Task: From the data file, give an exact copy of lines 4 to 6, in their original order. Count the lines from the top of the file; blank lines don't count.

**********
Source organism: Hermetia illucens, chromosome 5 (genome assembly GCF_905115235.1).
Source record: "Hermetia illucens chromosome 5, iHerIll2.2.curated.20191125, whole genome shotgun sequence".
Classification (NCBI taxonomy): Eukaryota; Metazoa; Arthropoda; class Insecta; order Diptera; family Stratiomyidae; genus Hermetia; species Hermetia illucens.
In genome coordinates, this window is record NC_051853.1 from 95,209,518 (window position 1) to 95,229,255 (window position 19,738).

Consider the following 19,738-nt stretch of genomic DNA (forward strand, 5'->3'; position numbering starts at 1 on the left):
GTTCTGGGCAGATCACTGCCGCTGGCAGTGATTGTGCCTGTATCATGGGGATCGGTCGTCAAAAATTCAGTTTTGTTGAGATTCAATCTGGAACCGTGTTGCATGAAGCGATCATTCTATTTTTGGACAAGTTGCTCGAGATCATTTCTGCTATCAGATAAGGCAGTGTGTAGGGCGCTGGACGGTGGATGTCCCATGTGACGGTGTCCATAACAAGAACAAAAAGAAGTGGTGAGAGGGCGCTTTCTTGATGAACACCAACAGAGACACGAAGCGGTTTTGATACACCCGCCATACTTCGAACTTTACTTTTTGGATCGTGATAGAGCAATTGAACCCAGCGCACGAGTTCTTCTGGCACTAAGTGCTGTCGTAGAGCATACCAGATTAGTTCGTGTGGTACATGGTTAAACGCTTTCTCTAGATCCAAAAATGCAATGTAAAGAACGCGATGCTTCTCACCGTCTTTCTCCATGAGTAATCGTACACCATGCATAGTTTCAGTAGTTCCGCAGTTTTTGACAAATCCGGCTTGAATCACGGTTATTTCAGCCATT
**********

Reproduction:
In genome coordinates, this window is record NC_051853.1 from 95,209,518 (window position 1) to 95,229,255 (window position 19,738).

Consider the following 19,738-nt stretch of genomic DNA (forward strand, 5'->3'; position numbering starts at 1 on the left):
GTTCTGGGCAGATCACTGCCGCTGGCAGTGATTGTGCCTGTATCATGGGGATCGGTCGTCAAAAATTCAGTTTTGTTGAGATTCAATCTGGAACCGTGTTGCATGAAGCGATCATTCTATTTTTGGACAAGTTGCTCGAGATCATTTCTGCTATCAGATAAGGCAGTGTGTAGGGCGCTGGACGGTGGATGTCCCATGTGACGGTGTCCATAACAAGAACAAAAAGAAGTGGTGAGAGGGCGCTTTCTTGATGAACACCAACAGAGACACGAAGCGGTTTTGATACACCCGCCATACTTCGAACTTTACTTTTTGGATCGTGATAGAGCAATTGAACCCAGCGCACGAGTTCTTCTGGCACTAAGTGCTGTCGTAGAGCATACCAGATTAGTTCGTGTGGTACATGGTTAAACGCTTTCTCTAGATCCAAAAATGCAATGTAAAGAACGCGATGCTTCTCACCGTCTTTCTCCATGAGTAATCGTACACCATGCATAGTTTCAGTAGTTCCGCAGTTTTTGACAAATCCGGCTTGAATCACGGTTATTTCAGCCATT